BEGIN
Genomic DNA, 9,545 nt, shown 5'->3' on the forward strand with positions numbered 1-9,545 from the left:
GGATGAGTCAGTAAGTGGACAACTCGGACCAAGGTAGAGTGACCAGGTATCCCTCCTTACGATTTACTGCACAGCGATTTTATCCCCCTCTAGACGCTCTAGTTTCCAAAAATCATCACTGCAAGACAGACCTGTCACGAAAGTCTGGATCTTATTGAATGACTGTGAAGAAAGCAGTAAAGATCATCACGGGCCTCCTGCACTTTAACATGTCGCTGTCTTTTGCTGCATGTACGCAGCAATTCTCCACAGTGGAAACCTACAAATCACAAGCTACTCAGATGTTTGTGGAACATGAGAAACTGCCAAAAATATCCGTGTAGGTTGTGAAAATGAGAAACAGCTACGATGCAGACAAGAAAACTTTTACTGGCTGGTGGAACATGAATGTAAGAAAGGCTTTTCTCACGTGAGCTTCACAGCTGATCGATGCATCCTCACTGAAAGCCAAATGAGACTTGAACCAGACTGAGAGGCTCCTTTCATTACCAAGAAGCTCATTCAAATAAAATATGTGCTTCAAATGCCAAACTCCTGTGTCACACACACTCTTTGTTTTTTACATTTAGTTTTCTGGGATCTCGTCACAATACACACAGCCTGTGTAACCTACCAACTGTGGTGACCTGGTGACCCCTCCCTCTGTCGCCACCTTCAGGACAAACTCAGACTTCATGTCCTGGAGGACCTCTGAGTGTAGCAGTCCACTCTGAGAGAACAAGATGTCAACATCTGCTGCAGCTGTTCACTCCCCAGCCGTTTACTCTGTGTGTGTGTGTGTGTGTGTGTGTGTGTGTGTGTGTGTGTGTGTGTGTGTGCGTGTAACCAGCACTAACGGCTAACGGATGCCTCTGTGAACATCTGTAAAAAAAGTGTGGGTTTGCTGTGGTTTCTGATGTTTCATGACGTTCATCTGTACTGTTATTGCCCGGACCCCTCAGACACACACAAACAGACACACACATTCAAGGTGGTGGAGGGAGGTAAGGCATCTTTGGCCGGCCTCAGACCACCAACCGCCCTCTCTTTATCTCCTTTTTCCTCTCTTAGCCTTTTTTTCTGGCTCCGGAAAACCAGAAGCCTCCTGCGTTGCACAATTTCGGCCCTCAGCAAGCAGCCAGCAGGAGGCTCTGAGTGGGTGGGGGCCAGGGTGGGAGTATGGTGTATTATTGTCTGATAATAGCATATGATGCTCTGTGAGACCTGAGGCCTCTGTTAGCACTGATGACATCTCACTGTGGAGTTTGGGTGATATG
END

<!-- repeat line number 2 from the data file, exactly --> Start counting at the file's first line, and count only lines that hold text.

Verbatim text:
GGATGAGTCAGTAAGTGGACAACTCGGACCAAGGTAGAGTGACCAGGTATCCCTCCTTACGATTTACTGCACAGCGATTTTATCCCCCTCTAGACGCTCTAGTTTCCAAAAATCATCACTGCAAGACAGACCTGTCACGAAAGTCTGGATCTTATTGAATGACTGTGAAGAAAGCAGTAAAGATCATCACGGGCCTCCTGCACTTTAACATGTCGCTGTCTTTTGCTGCATGTACGCAGCAATTCTCCACAGTGGAAACCTACAAATCACAAGCTACTCAGATGTTTGTGGAACATGAGAAACTGCCAAAAATATCCGTGTAGGTTGTGAAAATGAGAAACAGCTACGATGCAGACAAGAAAACTTTTACTGGCTGGTGGAACATGAATGTAAGAAAGGCTTTTCTCACGTGAGCTTCACAGCTGATCGATGCATCCTCACTGAAAGCCAAATGAGACTTGAACCAGACTGAGAGGCTCCTTTCATTACCAAGAAGCTCATTCAAATAAAATATGTGCTTCAAATGCCAAACTCCTGTGTCACACACACTCTTTGTTTTTTACATTTAGTTTTCTGGGATCTCGTCACAATACACACAGCCTGTGTAACCTACCAACTGTGGTGACCTGGTGACCCCTCCCTCTGTCGCCACCTTCAGGACAAACTCAGACTTCATGTCCTGGAGGACCTCTGAGTGTAGCAGTCCACTCTGAGAGAACAAGATGTCAACATCTGCTGCAGCTGTTCACTCCCCAGCCGTTTACTCTGTGTGTGTGTGTGTGTGTGTGTGTGTGTGTGTGTGTGTGTGTGTGTGTGTGCGTGTAACCAGCACTAACGGCTAACGGATGCCTCTGTGAACATCTGTAAAAAAAGTGTGGGTTTGCTGTGGTTTCTGATGTTTCATGACGTTCATCTGTACTGTTATTGCCCGGACCCCTCAGACACACACAAACAGACACACACATTCAAGGTGGTGGAGGGAGGTAAGGCATCTTTGGCCGGCCTCAGACCACCAACCGCCCTCTCTTTATCTCCTTTTTCCTCTCTTAGCCTTTTTTTCTGGCTCCGGAAAACCAGAAGCCTCCTGCGTTGCACAATTTCGGCCCTCAGCAAGCAGCCAGCAGGAGGCTCTGAGTGGGTGGGGGCCAGGGTGGGAGTATGGTGTATTATTGTCTGATAATAGCATATGATGCTCTGTGAGACCTGAGGCCTCTGTTAGCACTGATGACATCTCACTGTGGAGTTTGGGTGATATG